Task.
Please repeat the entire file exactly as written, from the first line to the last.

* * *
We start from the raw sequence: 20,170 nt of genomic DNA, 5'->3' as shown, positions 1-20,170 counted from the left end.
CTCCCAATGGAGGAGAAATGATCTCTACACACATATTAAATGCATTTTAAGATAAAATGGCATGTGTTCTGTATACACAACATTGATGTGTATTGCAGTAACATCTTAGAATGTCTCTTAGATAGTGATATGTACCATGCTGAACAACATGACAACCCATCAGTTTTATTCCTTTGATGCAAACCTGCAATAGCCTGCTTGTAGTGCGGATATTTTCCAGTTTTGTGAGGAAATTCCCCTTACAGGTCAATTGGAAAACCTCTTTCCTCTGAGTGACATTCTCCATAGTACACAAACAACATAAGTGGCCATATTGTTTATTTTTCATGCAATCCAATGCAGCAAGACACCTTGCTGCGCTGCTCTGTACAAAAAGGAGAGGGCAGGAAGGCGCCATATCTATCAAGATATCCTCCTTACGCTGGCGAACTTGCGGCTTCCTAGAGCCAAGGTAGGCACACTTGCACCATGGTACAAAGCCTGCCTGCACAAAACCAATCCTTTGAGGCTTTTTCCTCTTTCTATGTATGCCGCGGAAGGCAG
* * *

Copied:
We start from the raw sequence: 20,170 nt of genomic DNA, 5'->3' as shown, positions 1-20,170 counted from the left end.
CTCCCAATGGAGGAGAAATGATCTCTACACACATATTAAATGCATTTTAAGATAAAATGGCATGTGTTCTGTATACACAACATTGATGTGTATTGCAGTAACATCTTAGAATGTCTCTTAGATAGTGATATGTACCATGCTGAACAACATGACAACCCATCAGTTTTATTCCTTTGATGCAAACCTGCAATAGCCTGCTTGTAGTGCGGATATTTTCCAGTTTTGTGAGGAAATTCCCCTTACAGGTCAATTGGAAAACCTCTTTCCTCTGAGTGACATTCTCCATAGTACACAAACAACATAAGTGGCCATATTGTTTATTTTTCATGCAATCCAATGCAGCAAGACACCTTGCTGCGCTGCTCTGTACAAAAAGGAGAGGGCAGGAAGGCGCCATATCTATCAAGATATCCTCCTTACGCTGGCGAACTTGCGGCTTCCTAGAGCCAAGGTAGGCACACTTGCACCATGGTACAAAGCCTGCCTGCACAAAACCAATCCTTTGAGGCTTTTTCCTCTTTCTATGTATGCCGCGGAAGGCAG